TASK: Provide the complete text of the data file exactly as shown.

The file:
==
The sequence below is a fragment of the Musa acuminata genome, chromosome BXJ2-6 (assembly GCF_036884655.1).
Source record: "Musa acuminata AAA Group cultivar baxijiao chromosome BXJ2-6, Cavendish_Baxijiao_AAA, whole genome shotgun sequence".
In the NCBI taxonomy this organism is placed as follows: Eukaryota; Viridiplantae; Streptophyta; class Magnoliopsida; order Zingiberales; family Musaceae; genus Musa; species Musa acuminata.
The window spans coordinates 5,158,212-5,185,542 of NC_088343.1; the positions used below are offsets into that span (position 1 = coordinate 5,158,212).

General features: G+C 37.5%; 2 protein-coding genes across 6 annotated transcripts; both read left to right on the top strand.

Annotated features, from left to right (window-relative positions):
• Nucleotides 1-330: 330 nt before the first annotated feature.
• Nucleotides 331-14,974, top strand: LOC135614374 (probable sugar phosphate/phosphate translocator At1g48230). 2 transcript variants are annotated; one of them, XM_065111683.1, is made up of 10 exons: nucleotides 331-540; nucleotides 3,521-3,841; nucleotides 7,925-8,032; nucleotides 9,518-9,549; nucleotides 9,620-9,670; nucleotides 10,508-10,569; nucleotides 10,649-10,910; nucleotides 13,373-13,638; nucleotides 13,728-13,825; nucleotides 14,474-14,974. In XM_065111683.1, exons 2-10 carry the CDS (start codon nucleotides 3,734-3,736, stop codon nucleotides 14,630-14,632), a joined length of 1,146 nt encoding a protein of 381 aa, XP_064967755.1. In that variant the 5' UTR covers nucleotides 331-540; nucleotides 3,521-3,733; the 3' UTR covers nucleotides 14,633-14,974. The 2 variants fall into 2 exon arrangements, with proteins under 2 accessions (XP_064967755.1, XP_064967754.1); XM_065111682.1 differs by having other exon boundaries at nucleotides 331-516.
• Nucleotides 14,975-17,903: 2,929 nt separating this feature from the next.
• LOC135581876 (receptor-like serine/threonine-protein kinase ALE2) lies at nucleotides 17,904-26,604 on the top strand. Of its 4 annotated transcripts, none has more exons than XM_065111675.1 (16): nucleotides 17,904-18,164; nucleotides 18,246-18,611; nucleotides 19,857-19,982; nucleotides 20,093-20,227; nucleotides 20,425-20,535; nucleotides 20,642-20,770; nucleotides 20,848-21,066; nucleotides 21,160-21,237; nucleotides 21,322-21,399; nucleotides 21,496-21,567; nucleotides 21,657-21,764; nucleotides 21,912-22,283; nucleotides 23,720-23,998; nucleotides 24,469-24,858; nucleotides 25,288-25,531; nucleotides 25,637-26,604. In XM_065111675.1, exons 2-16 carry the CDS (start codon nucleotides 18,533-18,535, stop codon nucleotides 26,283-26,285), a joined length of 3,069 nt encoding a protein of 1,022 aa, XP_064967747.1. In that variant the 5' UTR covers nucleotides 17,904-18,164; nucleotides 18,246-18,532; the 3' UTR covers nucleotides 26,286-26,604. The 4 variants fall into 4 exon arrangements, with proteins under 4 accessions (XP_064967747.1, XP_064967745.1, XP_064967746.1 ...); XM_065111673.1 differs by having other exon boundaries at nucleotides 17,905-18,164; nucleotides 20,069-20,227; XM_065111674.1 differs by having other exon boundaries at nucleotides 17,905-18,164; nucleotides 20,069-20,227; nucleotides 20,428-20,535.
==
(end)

The sequence below is a fragment of the Musa acuminata genome, chromosome BXJ2-6 (assembly GCF_036884655.1).
Source record: "Musa acuminata AAA Group cultivar baxijiao chromosome BXJ2-6, Cavendish_Baxijiao_AAA, whole genome shotgun sequence".
In the NCBI taxonomy this organism is placed as follows: Eukaryota; Viridiplantae; Streptophyta; class Magnoliopsida; order Zingiberales; family Musaceae; genus Musa; species Musa acuminata.
The window spans coordinates 5,158,212-5,185,542 of NC_088343.1; the positions used below are offsets into that span (position 1 = coordinate 5,158,212).

General features: G+C 37.5%; 2 protein-coding genes across 6 annotated transcripts; both read left to right on the top strand.

Annotated features, from left to right (window-relative positions):
• Nucleotides 1-330: 330 nt before the first annotated feature.
• Nucleotides 331-14,974, top strand: LOC135614374 (probable sugar phosphate/phosphate translocator At1g48230). 2 transcript variants are annotated; one of them, XM_065111683.1, is made up of 10 exons: nucleotides 331-540; nucleotides 3,521-3,841; nucleotides 7,925-8,032; nucleotides 9,518-9,549; nucleotides 9,620-9,670; nucleotides 10,508-10,569; nucleotides 10,649-10,910; nucleotides 13,373-13,638; nucleotides 13,728-13,825; nucleotides 14,474-14,974. In XM_065111683.1, exons 2-10 carry the CDS (start codon nucleotides 3,734-3,736, stop codon nucleotides 14,630-14,632), a joined length of 1,146 nt encoding a protein of 381 aa, XP_064967755.1. In that variant the 5' UTR covers nucleotides 331-540; nucleotides 3,521-3,733; the 3' UTR covers nucleotides 14,633-14,974. The 2 variants fall into 2 exon arrangements, with proteins under 2 accessions (XP_064967755.1, XP_064967754.1); XM_065111682.1 differs by having other exon boundaries at nucleotides 331-516.
• Nucleotides 14,975-17,903: 2,929 nt separating this feature from the next.
• LOC135581876 (receptor-like serine/threonine-protein kinase ALE2) lies at nucleotides 17,904-26,604 on the top strand. Of its 4 annotated transcripts, none has more exons than XM_065111675.1 (16): nucleotides 17,904-18,164; nucleotides 18,246-18,611; nucleotides 19,857-19,982; nucleotides 20,093-20,227; nucleotides 20,425-20,535; nucleotides 20,642-20,770; nucleotides 20,848-21,066; nucleotides 21,160-21,237; nucleotides 21,322-21,399; nucleotides 21,496-21,567; nucleotides 21,657-21,764; nucleotides 21,912-22,283; nucleotides 23,720-23,998; nucleotides 24,469-24,858; nucleotides 25,288-25,531; nucleotides 25,637-26,604. In XM_065111675.1, exons 2-16 carry the CDS (start codon nucleotides 18,533-18,535, stop codon nucleotides 26,283-26,285), a joined length of 3,069 nt encoding a protein of 1,022 aa, XP_064967747.1. In that variant the 5' UTR covers nucleotides 17,904-18,164; nucleotides 18,246-18,532; the 3' UTR covers nucleotides 26,286-26,604. The 4 variants fall into 4 exon arrangements, with proteins under 4 accessions (XP_064967747.1, XP_064967745.1, XP_064967746.1 ...); XM_065111673.1 differs by having other exon boundaries at nucleotides 17,905-18,164; nucleotides 20,069-20,227; XM_065111674.1 differs by having other exon boundaries at nucleotides 17,905-18,164; nucleotides 20,069-20,227; nucleotides 20,428-20,535.